The WorldChanging weblog discusses sustainability and green design from a broad range of perspectives. Recently they posted a collection of links to their best articles from 2004.

They asked their contributors to each pick three favorite stories, along with short explanations of their choices.

The articles provide a good introduction to the site. They range from discussions of climate futures, to design, urban sustainability, and the need for a new type of environmental movement.

Disagreement over Climate ‘Tipping Points’

In the New York Times, Andrew Revkin describes disagreement between scientists on how important tipping points are in understanding the future of climate change.  I think this article is fine and the term tipping point is often used in a confusing manner.  But it misses the point that current governance and strategies assume gradual change –  there is clear evidence for abrupt climate change in the past and in ecosystems that suggests experiementation and resilience building are important strategies to combine with mitigation.  Below is a section from the article Among Climate Scientists, a Dispute Over ‘Tipping Points’:

the idea that the planet is nearing tipping points — thresholds at which change suddenly becomes unstoppable — has driven a wedge between scientists who otherwise share deep concerns about the implications of a human-warmed climate.

Environmentalists and some climate experts are increasingly warning of impending tipping points in their efforts to stir public concern. The term confers a sense of immediacy and menace to potential threats from a warming climate — dangers that otherwise might seem too distant for people to worry about.

But other scientists say there is little hard evidence to back up specific predictions of catastrophe. They worry that the use of the term “tipping point” can be misleading and could backfire, fueling criticism of alarmism and threatening public support for reducing greenhouse gas emissions.

“I think a lot of this threshold and tipping point talk is dangerous,” said Kenneth Caldeira, an earth scientist at Stanford University and the Carnegie Institution and an advocate of swift action to reduce carbon dioxide emissions. “If we say we passed thresholds and tipping points today, this will be an excuse for inaction tomorrow,” he said.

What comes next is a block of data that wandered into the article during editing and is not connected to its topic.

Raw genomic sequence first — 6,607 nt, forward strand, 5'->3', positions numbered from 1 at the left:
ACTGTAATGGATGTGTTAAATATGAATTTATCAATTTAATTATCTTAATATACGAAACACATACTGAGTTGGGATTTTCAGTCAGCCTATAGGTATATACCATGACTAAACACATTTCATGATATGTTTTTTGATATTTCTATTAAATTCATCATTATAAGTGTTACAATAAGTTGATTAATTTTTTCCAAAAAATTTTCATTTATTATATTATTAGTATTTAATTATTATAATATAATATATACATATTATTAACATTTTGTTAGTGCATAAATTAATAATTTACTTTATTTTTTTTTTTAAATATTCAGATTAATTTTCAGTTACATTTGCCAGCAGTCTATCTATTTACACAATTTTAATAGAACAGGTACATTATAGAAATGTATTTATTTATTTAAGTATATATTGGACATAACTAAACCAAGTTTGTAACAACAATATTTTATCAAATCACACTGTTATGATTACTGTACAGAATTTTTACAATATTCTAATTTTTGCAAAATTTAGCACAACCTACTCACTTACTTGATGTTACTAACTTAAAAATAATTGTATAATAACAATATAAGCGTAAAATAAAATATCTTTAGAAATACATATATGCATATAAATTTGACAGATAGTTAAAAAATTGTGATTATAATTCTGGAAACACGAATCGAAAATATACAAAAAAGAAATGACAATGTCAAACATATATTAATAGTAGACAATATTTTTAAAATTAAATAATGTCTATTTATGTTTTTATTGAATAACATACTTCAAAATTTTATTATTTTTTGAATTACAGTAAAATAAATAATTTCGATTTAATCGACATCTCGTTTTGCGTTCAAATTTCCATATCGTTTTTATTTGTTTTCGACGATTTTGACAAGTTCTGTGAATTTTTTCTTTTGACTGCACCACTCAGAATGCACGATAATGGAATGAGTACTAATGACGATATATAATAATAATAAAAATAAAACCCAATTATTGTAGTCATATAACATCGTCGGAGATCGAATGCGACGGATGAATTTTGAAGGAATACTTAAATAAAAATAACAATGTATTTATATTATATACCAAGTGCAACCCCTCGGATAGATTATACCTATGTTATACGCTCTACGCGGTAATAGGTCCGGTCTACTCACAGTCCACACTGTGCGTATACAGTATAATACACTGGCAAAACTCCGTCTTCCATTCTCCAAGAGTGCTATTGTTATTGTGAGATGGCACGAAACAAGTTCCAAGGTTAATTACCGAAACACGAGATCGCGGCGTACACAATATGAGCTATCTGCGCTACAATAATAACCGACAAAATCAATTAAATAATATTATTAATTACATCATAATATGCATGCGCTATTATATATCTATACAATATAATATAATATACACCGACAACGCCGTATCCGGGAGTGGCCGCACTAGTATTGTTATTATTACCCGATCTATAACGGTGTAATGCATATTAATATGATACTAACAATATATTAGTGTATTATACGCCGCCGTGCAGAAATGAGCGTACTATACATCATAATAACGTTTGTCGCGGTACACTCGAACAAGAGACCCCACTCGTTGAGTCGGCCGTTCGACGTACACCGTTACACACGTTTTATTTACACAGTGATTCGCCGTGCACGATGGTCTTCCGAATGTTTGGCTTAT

While studies of climate patterns in the distant past clearly show the potential for drastic shifts, these scientists say, there is enormous uncertainty in making specific predictions about the future.

In some cases, there are big questions about whether climate-driven disasters — like the loss of the Amazon or a rise in sea levels of several yards in a century — are even plausible. And even in cases where most scientists agree that rising temperatures could lead to unstoppable change, no one knows where the thresholds lie that would set off such shifts.

Nevertheless, the use of the tipping point concept has intensified recently, as the Obama administration and Congress work on legislation to curb greenhouse gas emissions and the world’s nations negotiate a new climate treaty.

In reports released this month, both the World Bank and the United Nations Environment Program focused on tipping points as a prime concern. And last year, a team of European scientists published an influential paper in the Proceedings of the National Academy of Sciences compiling what is known and not known about various climatic tipping points — including the loss of summer sea ice around the North Pole and worrisome changes in the West African monsoon.

The authors said they wanted to reduce the chance that “society may be lulled into a false sense of security by smooth projections of global change.”

On the other hand, the United Nations Intergovernmental Panel on Climate Change, in its influential 2007 report, expressly avoided specifying tipping points and instead concluded simply that the gradient of risk for a host of “large-scale discontinuities” increased with each degree of warming.

Dr. Hansen defends the use of the term tipping point and said that it accurately depicts some probable consequences of unchecked global warming. There is abundant evidence, he says, that rising temperatures can have an abrupt, calamitous and “nonlinear” effect on glaciers and ecosystems.

“I assure you that nonlinear systems exist,” Dr. Hansen said. “Ice sheets really do disintegrate. Documented sea-level rises of 4 to 5 meters per century exists — that was nonlinear collapse. Ecosystems also can collapse.”

He said that in discussing global warming, he refers not only to tipping points but to more general threats and that he was “not sure where the confusion about tipping points comes from.”

But other scientists, who study the response to climate change of polar ice and tropical forests, said that they saw scant evidence of runaway disruption.

For example, the idea that recent sharp retreat of summer sea ice around the North Pole has now taken on its own momentum has been challenged recently in papers by the earth scientists John S. Wettlaufer of Yale and Ian Eisenman of the California Institute of Technology. They contend that thin ice floes have the capacity to regrow quickly as summer ends, balancing out the melting that occurs as sunlight hits and heats dark open water.